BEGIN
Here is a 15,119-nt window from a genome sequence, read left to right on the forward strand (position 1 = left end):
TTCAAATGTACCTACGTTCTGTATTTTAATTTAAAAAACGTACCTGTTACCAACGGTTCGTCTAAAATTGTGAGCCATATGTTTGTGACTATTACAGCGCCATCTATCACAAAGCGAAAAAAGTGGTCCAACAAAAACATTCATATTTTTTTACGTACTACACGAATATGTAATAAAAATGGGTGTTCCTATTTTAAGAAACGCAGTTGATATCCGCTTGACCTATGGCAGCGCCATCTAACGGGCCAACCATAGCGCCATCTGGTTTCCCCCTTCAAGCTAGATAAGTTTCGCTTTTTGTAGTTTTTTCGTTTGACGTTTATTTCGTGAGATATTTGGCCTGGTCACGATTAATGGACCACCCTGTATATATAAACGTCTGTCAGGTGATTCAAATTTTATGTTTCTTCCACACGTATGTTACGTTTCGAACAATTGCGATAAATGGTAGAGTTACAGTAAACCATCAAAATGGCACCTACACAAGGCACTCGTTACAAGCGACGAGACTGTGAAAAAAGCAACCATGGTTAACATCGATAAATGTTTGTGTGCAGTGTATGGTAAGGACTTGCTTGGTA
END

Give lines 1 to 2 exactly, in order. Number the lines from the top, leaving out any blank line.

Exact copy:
Here is a 15,119-nt window from a genome sequence, read left to right on the forward strand (position 1 = left end):
TTCAAATGTACCTACGTTCTGTATTTTAATTTAAAAAACGTACCTGTTACCAACGGTTCGTCTAAAATTGTGAGCCATATGTTTGTGACTATTACAGCGCCATCTATCACAAAGCGAAAAAAGTGGTCCAACAAAAACATTCATATTTTTTTACGTACTACACGAATATGTAATAAAAATGGGTGTTCCTATTTTAAGAAACGCAGTTGATATCCGCTTGACCTATGGCAGCGCCATCTAACGGGCCAACCATAGCGCCATCTGGTTTCCCCCTTCAAGCTAGATAAGTTTCGCTTTTTGTAGTTTTTTCGTTTGACGTTTATTTCGTGAGATATTTGGCCTGGTCACGATTAATGGACCACCCTGTATATATAAACGTCTGTCAGGTGATTCAAATTTTATGTTTCTTCCACACGTATGTTACGTTTCGAACAATTGCGATAAATGGTAGAGTTACAGTAAACCATCAAAATGGCACCTACACAAGGCACTCGTTACAAGCGACGAGACTGTGAAAAAAGCAACCATGGTTAACATCGATAAATGTTTGTGTGCAGTGTATGGTAAGGACTTGCTTGGTA